• The conversation then continues where people share their insights from the small groups with everyone.
  • Finally, the KCafe leader goes around the circle and asks everyone to share one lesson that they have learnt from the project and/or their KCafe conversations.
Speed Conversations
Recent research (Friends With Cognitive Benefits -What Types of Social Interactions Boost Executive Functioning? by Oscar Ybarra, Piotr Winkielman, Irene Yeh, Eugene Burnstein, Liam Kavanagh) shows that talking with other people in a friendly way makes it easier to solve common problems. Conversations that are competitive in tone however, rather than cooperative, have no cognitive benefits and actually suppress the ability to solve problems. This is the reason for the short round of speed conversations at the start of the Cafe. It relaxes, people, gets them talking about uncontroversial things and actually boosts their thinking ability.

Group Size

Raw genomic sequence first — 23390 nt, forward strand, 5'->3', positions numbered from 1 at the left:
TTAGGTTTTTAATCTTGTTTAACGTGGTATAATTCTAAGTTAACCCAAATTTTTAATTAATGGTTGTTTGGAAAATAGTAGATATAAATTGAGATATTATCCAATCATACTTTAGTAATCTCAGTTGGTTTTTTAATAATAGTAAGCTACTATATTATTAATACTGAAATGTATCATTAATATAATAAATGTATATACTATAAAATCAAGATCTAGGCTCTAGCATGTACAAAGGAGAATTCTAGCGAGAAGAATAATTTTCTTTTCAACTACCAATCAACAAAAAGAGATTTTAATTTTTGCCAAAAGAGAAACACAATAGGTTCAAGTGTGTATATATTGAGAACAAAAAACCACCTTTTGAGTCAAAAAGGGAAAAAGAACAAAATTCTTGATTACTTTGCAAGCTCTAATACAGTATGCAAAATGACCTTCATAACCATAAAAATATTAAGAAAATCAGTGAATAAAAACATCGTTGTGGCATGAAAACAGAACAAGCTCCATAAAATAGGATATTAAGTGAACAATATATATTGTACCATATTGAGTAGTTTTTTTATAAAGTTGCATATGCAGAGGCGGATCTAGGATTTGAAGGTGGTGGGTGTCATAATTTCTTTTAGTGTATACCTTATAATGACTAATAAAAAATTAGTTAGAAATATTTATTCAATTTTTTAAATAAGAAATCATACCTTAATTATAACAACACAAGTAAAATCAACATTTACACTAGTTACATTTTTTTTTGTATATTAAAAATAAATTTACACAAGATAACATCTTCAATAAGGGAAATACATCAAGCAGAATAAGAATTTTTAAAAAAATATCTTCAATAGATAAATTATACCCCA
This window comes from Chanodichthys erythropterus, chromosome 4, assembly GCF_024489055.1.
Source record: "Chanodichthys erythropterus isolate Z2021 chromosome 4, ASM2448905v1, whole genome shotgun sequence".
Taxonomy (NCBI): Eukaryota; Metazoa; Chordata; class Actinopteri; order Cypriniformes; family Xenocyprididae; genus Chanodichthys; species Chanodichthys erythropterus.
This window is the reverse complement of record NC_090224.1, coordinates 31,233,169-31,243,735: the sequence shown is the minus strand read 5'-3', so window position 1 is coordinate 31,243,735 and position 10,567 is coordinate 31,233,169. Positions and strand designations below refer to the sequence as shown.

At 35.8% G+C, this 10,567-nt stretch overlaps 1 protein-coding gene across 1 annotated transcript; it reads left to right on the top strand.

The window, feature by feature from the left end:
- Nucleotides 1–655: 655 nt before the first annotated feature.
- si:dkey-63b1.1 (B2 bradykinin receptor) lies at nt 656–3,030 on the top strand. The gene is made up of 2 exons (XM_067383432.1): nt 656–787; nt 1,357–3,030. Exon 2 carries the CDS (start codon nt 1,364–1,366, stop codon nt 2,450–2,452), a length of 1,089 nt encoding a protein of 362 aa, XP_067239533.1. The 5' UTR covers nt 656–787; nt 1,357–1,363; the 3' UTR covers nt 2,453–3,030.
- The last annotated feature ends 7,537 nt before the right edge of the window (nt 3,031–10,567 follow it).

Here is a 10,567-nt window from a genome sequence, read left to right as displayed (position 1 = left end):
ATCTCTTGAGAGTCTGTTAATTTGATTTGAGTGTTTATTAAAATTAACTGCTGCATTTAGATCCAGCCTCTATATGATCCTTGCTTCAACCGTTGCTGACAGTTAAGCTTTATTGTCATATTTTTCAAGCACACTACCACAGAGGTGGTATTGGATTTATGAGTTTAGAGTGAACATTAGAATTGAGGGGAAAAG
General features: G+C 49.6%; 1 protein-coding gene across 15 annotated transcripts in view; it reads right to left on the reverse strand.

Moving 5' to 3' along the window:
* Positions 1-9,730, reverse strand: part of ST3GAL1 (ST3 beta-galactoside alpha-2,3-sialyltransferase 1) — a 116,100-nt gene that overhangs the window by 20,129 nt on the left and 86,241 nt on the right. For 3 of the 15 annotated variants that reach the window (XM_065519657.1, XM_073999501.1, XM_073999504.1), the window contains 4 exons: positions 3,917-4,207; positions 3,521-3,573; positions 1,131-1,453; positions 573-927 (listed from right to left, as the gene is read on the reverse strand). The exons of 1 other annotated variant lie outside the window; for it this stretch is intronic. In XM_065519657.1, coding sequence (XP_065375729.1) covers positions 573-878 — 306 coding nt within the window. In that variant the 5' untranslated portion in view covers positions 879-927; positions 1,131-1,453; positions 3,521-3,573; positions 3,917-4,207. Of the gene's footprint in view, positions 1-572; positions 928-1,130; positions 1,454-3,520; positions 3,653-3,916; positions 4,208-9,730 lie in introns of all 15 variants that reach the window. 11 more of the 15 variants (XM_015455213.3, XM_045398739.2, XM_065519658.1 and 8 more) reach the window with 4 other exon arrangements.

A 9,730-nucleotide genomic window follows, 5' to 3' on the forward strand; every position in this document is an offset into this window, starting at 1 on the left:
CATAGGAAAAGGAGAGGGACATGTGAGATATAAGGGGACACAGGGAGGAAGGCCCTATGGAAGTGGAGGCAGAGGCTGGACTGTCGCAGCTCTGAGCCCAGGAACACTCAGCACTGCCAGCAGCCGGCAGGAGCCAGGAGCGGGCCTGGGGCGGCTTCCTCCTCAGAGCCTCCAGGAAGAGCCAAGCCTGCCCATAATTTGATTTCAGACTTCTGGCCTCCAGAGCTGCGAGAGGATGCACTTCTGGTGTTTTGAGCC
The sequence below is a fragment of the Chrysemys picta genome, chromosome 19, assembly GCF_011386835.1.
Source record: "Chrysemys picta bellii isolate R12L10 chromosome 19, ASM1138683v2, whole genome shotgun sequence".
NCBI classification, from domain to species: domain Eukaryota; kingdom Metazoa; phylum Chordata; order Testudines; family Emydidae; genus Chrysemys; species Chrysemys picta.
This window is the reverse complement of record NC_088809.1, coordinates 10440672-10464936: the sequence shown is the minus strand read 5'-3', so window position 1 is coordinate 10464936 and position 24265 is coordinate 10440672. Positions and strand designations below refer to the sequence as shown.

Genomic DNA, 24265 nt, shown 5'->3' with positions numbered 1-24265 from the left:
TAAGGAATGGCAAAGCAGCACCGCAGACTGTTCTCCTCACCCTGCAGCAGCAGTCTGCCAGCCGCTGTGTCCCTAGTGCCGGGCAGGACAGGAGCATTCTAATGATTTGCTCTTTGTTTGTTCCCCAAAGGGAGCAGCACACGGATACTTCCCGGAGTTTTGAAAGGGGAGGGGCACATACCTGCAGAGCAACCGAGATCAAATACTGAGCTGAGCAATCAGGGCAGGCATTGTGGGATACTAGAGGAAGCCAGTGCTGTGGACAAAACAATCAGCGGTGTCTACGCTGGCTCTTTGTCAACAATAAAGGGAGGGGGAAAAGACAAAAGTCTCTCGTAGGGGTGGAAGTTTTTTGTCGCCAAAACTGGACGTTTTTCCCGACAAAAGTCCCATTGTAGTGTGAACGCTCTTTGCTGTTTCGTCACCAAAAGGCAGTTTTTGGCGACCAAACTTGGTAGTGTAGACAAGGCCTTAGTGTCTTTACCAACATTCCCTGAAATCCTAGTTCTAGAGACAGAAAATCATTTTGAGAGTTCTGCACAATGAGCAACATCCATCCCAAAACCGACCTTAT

The essential ingredient of the Cafe is the small group conversations and the fact that each group is only 3 or 4 people in size (never less than 3 and never greater than 5). Research on group size (Group Discussion as Interactive Dialogue or as Serial Monologue: The Influence of Group Size by Nicolas Fay; Simon Garrod; Jean Carletta) shows that in small groups the communication is like dialogue and members are influenced most by those with whom they interact in the discussion. However, in larger groups, the communication is like monologue and members are influenced most by the dominant speaker. Large groups tend to be dominated by one or two members to the detriment of the others. In other words, if you are looking for highly interactive conversation that connects observations, thoughts and ideas and surface new things, then a small group size of 3 or 4 is essential. The whole group is more suited to reporting back and sharing knowledge rather than surfacing or creating it.